APPENDIX: BRIEF OVERVIEW OF MOBILE GENERATIONS


APPENDIX: BRIEF OVERVIEW OF MOBILE GENERATIONS

Mobile communication technologies constitute the technical foundations of m-commerce. Such technologies have evolved from first-generation (1G) technologies of the 1980s to third-generation technologies of early 2000s. Further evolution into 4G (and even 5G) is already being planned and promoted by leading mobile technology players. The table below provides brief comparisons of these evolving generations.

Characteristics

IG

2G

3G

4G

General Aspects

Approximate Start

1981

1991

2000

2006 (first deployments)

Analog or Digital

Analog

Mostly analog

Mostly digital

All digital

Traffic Type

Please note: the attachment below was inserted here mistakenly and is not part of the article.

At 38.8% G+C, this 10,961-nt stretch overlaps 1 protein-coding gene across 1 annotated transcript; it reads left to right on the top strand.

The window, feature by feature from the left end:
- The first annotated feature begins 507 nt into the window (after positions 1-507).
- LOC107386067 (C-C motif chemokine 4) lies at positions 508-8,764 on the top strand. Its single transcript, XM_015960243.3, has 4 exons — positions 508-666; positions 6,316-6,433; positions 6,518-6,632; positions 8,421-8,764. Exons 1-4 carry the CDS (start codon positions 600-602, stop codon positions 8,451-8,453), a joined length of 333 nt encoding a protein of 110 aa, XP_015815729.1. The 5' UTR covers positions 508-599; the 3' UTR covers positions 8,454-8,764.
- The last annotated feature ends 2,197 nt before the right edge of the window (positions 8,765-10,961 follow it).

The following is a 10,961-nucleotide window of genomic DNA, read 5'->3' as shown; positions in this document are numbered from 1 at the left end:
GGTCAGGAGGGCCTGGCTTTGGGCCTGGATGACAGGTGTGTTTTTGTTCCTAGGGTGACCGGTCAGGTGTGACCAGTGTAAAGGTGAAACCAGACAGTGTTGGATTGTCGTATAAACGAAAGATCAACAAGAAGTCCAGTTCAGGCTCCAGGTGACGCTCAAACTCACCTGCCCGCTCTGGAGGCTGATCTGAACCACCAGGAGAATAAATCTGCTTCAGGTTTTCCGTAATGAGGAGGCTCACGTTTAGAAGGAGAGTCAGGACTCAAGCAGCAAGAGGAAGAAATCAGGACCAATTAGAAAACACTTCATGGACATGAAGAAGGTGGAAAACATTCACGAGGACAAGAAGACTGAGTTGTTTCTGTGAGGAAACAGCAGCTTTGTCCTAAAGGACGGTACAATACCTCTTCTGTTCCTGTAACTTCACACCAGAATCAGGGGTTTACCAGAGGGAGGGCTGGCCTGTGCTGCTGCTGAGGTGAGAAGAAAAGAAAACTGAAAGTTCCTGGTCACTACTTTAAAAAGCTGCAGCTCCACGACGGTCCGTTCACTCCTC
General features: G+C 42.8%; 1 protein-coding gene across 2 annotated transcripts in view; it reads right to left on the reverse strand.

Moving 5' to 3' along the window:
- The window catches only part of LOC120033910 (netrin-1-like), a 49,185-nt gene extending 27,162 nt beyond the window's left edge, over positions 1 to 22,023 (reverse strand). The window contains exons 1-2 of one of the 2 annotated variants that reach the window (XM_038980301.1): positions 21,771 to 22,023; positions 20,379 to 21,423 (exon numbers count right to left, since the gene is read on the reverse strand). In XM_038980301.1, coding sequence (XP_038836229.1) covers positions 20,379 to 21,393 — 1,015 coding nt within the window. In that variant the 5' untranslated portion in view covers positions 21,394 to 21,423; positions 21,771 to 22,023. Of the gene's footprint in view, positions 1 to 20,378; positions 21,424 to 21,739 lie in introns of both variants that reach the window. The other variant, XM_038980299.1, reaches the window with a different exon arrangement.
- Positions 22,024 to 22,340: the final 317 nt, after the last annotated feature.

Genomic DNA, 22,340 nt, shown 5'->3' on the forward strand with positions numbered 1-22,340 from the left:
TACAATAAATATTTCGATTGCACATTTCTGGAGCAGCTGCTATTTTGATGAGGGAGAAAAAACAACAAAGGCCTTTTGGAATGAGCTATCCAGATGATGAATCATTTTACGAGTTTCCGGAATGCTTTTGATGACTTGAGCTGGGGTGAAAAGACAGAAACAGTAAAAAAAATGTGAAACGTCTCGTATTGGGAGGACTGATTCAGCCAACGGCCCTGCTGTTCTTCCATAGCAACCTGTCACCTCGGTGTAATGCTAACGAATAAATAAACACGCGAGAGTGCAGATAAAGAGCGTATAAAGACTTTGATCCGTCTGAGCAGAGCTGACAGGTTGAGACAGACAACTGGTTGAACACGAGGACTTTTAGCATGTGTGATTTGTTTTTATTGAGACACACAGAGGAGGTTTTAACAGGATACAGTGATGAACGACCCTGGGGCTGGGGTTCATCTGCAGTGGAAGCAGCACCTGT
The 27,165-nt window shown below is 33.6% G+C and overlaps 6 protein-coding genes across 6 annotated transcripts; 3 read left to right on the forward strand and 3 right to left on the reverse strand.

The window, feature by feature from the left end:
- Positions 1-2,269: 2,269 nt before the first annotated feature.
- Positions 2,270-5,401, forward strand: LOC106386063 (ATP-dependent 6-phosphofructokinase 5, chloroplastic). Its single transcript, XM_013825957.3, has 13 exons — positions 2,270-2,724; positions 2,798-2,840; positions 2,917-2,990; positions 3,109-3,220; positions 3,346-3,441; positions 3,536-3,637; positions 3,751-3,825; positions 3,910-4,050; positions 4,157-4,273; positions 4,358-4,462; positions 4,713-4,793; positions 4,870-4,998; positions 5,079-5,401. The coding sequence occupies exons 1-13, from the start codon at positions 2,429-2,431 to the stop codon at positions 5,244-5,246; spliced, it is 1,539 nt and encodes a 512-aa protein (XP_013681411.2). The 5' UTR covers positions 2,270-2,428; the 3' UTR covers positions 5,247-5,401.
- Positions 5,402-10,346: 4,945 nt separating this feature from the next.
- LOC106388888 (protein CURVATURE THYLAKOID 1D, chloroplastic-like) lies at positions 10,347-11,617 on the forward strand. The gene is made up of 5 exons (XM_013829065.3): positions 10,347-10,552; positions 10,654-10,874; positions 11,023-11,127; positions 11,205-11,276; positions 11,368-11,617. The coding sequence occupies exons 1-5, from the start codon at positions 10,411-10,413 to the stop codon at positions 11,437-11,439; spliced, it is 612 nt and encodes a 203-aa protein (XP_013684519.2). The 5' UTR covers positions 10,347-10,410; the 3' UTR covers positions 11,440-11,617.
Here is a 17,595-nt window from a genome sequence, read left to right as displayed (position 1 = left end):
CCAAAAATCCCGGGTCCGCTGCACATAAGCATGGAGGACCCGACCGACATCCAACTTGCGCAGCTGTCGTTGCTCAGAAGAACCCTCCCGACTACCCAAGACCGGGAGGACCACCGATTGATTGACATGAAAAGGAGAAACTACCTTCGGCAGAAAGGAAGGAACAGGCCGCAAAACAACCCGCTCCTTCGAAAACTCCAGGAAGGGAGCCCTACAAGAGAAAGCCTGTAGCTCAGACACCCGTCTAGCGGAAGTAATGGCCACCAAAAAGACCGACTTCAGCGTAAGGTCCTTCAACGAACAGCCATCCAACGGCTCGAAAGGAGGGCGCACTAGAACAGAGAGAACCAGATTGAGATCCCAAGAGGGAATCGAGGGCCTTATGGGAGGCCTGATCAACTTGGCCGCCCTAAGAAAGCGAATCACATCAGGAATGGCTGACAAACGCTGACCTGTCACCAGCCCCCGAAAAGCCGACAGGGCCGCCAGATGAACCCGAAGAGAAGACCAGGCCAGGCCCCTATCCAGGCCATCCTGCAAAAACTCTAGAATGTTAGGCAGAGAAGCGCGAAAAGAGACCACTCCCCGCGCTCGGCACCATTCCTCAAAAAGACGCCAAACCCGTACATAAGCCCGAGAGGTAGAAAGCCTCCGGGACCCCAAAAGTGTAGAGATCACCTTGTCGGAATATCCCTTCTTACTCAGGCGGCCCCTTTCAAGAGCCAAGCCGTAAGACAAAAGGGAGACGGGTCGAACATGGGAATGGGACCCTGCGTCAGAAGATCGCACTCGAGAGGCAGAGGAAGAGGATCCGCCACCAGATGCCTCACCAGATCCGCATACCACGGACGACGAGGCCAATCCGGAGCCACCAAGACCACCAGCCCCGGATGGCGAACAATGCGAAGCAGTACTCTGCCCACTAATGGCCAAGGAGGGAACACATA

Voice

Mostly voice

Voice and data

Multimedia

Network Architecture

Network Coverage

Metropolitan area networks

Wide area networks

Wide area networks, some LAN links

Hybrid: seamless LAN, MAN, & WAN integration

Switching

Circuit-switched

Mostly circuit-switched

Mostly packet-switched

All packet-switched

Terminal Devices

Clunky large phones

Variety of phones and handhelds

Variety of phones, handhelds, laptops, electronic devices

Vast variety of terminals, especially high-end portable audio and video devices

Standards and Protocols

Network Standards and Protocols

NMT, AMPS, TACS

GSM, TDMS, CDMA, PDC-JDC, PCS
Also, 2.5 G: HSCSD, D-AMPS, GPRS

IMT-flavors, including UMTS, CDMA-FDD, W-CDMA, EDGE, DECT

OFDM, MC-CDMA, LAS-CDMA

Devices

Network-proprietary phones

Variety of phones and some handheld devices

Emergence of multimedia devices

Multiple input, Multiple output (MIMO) "smart" antenna, multimedia devices

Transmission Rates

Data Transmission Rates

No data transmission